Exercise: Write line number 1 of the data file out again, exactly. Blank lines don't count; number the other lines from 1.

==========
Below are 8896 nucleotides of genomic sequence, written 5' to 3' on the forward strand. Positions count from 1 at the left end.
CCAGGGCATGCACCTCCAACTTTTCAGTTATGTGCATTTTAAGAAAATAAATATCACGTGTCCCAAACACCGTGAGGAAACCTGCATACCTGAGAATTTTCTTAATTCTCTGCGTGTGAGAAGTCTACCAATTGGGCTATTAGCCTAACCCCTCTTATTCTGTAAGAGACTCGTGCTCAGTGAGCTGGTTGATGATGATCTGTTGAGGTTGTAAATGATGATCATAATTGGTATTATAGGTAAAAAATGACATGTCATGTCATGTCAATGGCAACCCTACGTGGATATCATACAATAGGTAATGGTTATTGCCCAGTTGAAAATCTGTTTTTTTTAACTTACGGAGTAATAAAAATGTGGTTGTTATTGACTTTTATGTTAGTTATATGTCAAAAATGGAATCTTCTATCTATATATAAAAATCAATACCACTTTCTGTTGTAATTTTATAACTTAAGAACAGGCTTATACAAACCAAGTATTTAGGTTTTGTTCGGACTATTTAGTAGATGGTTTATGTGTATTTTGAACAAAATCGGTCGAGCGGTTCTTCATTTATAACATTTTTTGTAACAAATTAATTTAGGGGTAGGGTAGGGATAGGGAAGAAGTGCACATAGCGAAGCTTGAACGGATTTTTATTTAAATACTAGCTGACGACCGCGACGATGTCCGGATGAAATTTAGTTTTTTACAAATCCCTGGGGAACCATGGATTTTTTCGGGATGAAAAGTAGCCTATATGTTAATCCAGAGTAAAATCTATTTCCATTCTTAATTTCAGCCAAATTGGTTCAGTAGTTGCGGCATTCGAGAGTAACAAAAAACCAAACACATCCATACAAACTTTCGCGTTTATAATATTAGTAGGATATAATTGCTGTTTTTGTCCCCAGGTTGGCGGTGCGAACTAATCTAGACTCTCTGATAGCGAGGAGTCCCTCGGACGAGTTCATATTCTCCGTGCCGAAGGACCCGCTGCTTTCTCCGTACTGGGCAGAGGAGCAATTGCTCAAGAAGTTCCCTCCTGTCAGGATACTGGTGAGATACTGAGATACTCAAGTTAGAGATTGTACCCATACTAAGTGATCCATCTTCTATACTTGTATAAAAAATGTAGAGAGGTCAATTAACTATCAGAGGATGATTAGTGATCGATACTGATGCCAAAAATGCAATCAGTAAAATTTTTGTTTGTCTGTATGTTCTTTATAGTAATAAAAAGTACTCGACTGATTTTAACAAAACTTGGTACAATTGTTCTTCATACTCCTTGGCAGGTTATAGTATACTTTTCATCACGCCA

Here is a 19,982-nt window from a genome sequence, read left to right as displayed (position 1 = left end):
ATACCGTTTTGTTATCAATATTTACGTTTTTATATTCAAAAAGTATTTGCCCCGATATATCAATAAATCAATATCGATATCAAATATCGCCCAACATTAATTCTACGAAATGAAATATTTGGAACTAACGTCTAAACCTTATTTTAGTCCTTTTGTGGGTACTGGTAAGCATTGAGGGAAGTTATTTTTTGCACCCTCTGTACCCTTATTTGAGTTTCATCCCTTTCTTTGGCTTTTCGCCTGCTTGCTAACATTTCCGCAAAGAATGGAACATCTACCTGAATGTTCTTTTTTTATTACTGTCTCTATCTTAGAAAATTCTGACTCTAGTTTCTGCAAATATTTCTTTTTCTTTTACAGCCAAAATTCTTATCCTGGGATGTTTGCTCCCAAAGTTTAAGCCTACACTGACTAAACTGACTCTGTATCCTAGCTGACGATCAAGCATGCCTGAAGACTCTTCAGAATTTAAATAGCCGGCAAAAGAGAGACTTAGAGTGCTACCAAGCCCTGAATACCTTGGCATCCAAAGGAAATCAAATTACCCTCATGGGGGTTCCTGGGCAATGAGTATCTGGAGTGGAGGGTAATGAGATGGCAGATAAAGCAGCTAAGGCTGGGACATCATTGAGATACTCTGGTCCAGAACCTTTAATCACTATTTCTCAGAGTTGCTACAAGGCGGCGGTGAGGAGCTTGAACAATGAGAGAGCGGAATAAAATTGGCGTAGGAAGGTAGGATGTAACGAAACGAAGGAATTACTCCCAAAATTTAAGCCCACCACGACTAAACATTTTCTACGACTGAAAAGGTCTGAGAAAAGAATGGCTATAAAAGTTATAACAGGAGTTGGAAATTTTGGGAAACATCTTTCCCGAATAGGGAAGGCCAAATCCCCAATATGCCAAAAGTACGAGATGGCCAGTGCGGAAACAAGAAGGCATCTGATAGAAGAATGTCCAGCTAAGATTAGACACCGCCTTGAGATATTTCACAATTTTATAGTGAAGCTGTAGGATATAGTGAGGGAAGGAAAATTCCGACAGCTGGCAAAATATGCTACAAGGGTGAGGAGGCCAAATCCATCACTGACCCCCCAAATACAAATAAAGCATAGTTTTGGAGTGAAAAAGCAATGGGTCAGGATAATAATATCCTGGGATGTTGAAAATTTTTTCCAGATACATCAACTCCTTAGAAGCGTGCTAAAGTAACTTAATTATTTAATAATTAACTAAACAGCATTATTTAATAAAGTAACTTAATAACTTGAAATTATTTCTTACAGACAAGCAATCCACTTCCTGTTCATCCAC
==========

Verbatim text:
Below are 8896 nucleotides of genomic sequence, written 5' to 3' on the forward strand. Positions count from 1 at the left end.